Lieberman returns to the hunter-gatherer model in dissecting the motivations for activity, which he describes in terms of carrots and sticks. For a Kalahari bushman, who travels five to 10 miles a day over the course of four to six hours, the reward is food. But humans also “evolved with a very large stick: if you didn’t exercise, you had nothing to eat.” Exercise was mandatory. For many humans today, he points out, there are very few incentives and no penalties.
One way to fix that as a society, he reasons, is “to figure out ways to make activity more fun for more people, and the way to make it fun is to make it social.” Lieberman encourages investment in community sports, ranging from soccer teams to fun runs. He decries the fact that “we spend less than 5 percent of our national healthcare budget on prevention” when “more than 70 percent of all diseases are preventable.”
But are carrots enough? Within the University, Lieberman has an idea inspired by evolution, and best described as compelling, that “might start a firestorm.” Given its long history of research demonstrating massive reductions in rates of morbidity and mortality among alumni who exercise, he says, Harvard “needs to reopen a discussion about…a physical-education requirement.” Surveys of undergraduates by Harvard University Health Services (HUHS) have shown that very few students who are not athletes on a team get sufficient exercise, and that a quarter are sedentary. Furthermore, says HUHS director Paul Barreira, the same surveys show that students’ own sense of health and well-being tracks the amount of exercise they report getting. Those with the most depression and anxiety also get the least exercise. The happiest students get the most.
The Faculty of Arts and Sciences voted Harvard’s physical-education requirement “out of existence in the 1970s,” says Barreira. Any new requirement would have to respect students’ differing backgrounds, and those who have disabilities, Lieberman says. But “if ever there was a coercive environment it is a university,” he continues. “Faculty spend hours dreaming up new ways to compel students. We have all kinds of requirements in language, writing, math, and various mandatory courses within departments because we think they are beneficial for our students. Given the correlation between the mind and the body, how is a physical-education requirement any different?”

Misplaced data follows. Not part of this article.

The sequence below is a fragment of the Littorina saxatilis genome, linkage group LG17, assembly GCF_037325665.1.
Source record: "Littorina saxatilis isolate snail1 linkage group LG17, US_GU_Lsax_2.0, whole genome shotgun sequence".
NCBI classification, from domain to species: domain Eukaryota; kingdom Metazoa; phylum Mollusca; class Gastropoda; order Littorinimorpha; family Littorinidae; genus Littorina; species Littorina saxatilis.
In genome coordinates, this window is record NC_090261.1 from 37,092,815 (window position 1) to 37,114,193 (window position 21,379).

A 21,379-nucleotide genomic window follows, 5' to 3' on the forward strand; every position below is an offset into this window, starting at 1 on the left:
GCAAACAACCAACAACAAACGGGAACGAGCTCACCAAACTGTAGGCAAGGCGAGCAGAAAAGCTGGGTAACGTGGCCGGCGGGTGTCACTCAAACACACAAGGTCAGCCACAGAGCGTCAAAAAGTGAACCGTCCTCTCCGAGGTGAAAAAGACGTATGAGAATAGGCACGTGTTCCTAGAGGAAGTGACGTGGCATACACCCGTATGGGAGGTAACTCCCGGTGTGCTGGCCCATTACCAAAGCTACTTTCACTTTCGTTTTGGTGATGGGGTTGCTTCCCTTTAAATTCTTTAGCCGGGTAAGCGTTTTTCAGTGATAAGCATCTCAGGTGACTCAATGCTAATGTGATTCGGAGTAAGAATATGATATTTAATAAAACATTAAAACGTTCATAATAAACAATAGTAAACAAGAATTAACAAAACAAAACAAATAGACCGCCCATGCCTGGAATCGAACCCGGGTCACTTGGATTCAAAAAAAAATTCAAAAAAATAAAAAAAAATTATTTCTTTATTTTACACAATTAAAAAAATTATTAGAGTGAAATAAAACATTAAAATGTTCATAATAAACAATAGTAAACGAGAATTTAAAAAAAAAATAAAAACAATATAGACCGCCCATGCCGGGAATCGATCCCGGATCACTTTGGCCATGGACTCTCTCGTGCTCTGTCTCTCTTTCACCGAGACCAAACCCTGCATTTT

The most common critique Lieberman hears for this idea is that students don’t have the time to exercise. “But study after study shows that there is actually no trade-off in time because people who get more physical activity have better concentration, their memories are better, they focus better,” he adds. “So the time spent exercising is not time lost, but returned in spades. And not only in the short term, but also in the long term. Shouldn’t we care about the long-term mental and physical health of our students? Just giving people information is not enough. As a University—as a community—we need to ask ourselves whether or not we should help each other do what most of us want to do already: be more physically active.”